Worth discussing

Sixteen years after 9/11, when America is still on war footing around the world, it is bracing that the word terrorism no longer halts all critical discussions of national security matters.

During the House debate, Utah Republican Chris Stewart direly warned that any challenge to reauthorizing Section 702 “would be putting troops and American lives at risk.” In years past, that might have been game, set and match. Now Stewart’s remarks were merely treated as standard-issue congressional hyperbole before a major vote.

Beyond terrorism, it is also impressive that there remains a potent left-right coalition wedded to a belief in privacy.

Assaults on the integrity of our personal information are everywhere. Facebook peddles your comments on a friend’s wedding to advertisers; your credit card files have probably been hacked; government agencies are perfecting facial recognition techniques to identify you in a crowd; and your iPhone or Android can be tracked anywhere.

Yet a stubborn faith endures in an individual’s Fourth Amendment rights against unlawful searches and seizures. It is this belief in the Constitution as written that powered the close vote in the House on the Amash amendment.

The Senate has a far more muted anti-establishment streak than the House. But interesting patterns could be detected among the 27 senators who indicated skepticism about the automatic reauthorization of Section 702.

Three Democrats facing potentially difficult 2018 re-election campaigns (Tammy Baldwin, Sherrod Brown and Jon Tester) voted “no” on the initial procedural vote. So did four others in the Democratic Conference who may be running for president in 2020 (Kirsten Gillibrand, Kamala Harris, Bernie Sanders and Elizabeth Warren).

Since the early days of the Cold War, Congress has been willing to cede to the president and the executive branch many of its traditional foreign policy and war-making powers.

The only time when the pendulum shifted the other way was during Watergate and immediately thereafter when Congress passed the War Powers Act and sponsored a major Senate investigation into CIA assassination plots and other abuses.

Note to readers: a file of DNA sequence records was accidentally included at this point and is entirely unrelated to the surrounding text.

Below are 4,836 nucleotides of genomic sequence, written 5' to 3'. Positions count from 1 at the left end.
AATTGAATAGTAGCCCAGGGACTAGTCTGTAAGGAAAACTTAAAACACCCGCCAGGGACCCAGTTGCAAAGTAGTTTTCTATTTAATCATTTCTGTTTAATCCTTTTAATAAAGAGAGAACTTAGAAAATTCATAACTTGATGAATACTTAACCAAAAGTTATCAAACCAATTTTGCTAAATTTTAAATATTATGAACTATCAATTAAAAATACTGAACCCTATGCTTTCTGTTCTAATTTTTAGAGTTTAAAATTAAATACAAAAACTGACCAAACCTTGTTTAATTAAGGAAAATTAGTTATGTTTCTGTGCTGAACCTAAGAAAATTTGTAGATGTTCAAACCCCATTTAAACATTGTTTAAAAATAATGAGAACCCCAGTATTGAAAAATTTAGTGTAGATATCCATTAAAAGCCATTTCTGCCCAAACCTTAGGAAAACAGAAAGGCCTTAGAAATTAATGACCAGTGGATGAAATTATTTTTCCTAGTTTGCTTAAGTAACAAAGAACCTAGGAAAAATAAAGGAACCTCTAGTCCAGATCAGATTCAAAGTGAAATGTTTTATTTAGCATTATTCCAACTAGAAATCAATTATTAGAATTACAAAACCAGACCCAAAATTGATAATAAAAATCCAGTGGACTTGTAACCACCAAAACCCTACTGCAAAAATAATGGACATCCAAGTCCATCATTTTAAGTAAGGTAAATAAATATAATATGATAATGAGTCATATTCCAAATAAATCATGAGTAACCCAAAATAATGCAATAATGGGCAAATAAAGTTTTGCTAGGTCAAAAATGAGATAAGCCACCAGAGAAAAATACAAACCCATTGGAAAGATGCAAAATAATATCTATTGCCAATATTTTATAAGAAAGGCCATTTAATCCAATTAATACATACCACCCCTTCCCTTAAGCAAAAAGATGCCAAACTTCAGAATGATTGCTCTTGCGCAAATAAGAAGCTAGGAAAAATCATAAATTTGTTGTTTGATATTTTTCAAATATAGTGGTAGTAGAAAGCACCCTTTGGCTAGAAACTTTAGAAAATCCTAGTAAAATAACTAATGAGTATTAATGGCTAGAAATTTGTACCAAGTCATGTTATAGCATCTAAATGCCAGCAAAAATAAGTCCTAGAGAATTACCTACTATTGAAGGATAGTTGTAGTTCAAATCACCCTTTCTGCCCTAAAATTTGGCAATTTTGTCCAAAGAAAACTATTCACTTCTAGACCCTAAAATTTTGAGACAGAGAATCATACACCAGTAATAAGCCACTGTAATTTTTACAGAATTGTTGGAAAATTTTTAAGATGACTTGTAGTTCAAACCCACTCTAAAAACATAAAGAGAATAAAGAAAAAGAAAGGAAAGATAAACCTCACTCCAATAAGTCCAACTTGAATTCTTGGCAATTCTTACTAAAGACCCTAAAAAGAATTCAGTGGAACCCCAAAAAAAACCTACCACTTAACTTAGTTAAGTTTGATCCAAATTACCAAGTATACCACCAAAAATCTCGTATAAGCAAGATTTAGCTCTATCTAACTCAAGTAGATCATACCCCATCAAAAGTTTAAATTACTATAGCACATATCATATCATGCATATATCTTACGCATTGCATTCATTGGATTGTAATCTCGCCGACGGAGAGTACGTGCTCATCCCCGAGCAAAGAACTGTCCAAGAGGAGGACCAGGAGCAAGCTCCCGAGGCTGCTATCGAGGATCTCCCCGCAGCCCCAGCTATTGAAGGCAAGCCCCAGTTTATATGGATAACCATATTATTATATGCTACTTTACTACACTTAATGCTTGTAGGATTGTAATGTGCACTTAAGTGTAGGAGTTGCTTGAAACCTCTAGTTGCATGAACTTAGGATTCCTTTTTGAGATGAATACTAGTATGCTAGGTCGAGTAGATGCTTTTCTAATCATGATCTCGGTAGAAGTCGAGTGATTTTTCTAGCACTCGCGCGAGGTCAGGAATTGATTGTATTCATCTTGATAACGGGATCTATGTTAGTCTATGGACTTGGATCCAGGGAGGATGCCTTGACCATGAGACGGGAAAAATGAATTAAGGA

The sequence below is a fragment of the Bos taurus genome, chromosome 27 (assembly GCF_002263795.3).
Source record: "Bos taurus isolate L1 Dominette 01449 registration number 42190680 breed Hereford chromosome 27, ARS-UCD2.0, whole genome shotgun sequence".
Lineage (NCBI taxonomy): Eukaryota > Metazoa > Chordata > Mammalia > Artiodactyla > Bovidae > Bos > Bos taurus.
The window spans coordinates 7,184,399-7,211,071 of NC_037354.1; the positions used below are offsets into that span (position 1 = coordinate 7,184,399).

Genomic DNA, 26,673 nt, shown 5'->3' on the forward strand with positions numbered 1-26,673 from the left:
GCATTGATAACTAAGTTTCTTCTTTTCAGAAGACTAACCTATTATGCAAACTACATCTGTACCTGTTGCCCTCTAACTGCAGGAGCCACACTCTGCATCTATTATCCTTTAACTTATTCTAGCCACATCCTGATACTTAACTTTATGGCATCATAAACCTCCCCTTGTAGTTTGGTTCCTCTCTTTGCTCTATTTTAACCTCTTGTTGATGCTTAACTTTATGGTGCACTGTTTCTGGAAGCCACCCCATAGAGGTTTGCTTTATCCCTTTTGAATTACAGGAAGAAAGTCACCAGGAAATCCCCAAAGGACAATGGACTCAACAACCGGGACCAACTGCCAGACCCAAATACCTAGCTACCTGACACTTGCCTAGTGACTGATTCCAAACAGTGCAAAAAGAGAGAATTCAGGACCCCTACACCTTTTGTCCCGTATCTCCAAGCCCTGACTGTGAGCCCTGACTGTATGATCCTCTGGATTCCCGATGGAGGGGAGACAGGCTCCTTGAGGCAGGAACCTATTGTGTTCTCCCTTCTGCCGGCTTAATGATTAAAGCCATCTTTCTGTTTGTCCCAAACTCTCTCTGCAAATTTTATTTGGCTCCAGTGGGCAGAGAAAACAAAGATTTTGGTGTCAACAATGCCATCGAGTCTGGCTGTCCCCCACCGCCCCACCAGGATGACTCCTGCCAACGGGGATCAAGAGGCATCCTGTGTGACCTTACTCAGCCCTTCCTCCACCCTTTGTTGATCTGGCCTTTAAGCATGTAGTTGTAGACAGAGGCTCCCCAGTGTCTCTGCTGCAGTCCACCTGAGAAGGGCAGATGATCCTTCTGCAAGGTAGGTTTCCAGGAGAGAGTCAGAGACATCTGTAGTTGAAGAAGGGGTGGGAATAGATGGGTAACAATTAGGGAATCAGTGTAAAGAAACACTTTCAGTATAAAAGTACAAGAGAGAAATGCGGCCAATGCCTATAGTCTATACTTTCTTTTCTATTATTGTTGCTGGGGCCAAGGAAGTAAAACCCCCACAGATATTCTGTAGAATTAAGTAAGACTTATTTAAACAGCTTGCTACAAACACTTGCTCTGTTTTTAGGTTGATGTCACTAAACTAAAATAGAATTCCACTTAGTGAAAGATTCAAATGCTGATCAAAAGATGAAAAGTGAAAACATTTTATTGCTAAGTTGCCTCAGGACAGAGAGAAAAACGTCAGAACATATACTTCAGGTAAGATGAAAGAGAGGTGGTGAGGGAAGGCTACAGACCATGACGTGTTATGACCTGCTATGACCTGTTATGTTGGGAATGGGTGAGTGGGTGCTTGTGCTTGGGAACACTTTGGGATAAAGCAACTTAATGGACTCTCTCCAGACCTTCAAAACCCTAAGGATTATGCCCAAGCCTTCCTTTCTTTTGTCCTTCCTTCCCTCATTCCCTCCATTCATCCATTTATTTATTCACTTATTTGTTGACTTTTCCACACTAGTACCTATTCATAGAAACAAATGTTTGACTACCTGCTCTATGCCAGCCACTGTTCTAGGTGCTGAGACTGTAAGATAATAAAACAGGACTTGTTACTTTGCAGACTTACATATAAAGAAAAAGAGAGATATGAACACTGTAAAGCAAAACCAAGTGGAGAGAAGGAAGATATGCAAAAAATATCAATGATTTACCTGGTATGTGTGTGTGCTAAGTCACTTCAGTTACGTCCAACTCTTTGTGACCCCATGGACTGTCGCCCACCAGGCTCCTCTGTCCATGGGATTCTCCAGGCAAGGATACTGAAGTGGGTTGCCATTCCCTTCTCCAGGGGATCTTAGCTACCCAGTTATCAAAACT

As Trump demonstrates his unfitness for office every day (after the past week, do you really need examples?), we are at the point when Congress should reassert itself in the area of national security.

Does it inspire confidence that a top Trump National Security Council official — according to Spencer Ackerman of The Daily Beast — once proposed withdrawing NATO troops from Eastern Europe to appease Vladimir Putin? Or that, as Gerald Seib reported in The Wall Street Journal, the Pentagon is currently debating surgical strikes on North Korea?

Soon Congress will have to decide which represents the bigger risk: continuing to give Trump free rein on national security or taking the heat for aggressively challenging a dangerously incompetent and impulsive president in an age of terrorism? 

Roll Call columnist Walter Shapiro is a veteran of Politics Daily, USA Today, Time, Newsweek and The Washington Post. Follow him on Twitter @MrWalterShapiro.

Recent Stories

Tom Coburn was the ‘semitruck for a lot of people,’ says Rep. Josh Brecheen

Carter funeral, Rustin biopic show lives getting deserved reexamination

‘It’s time’: Departing Nadler chief Amy Rutkin will launch her own political consulting firm

‘Shrugged off and ignored’: Lawmakers disagree on how to ease pain of election churn

Congress weighs proposals to renew key surveillance authority as deadline looms

Recreation bill aims to foster biking, target shooting on public lands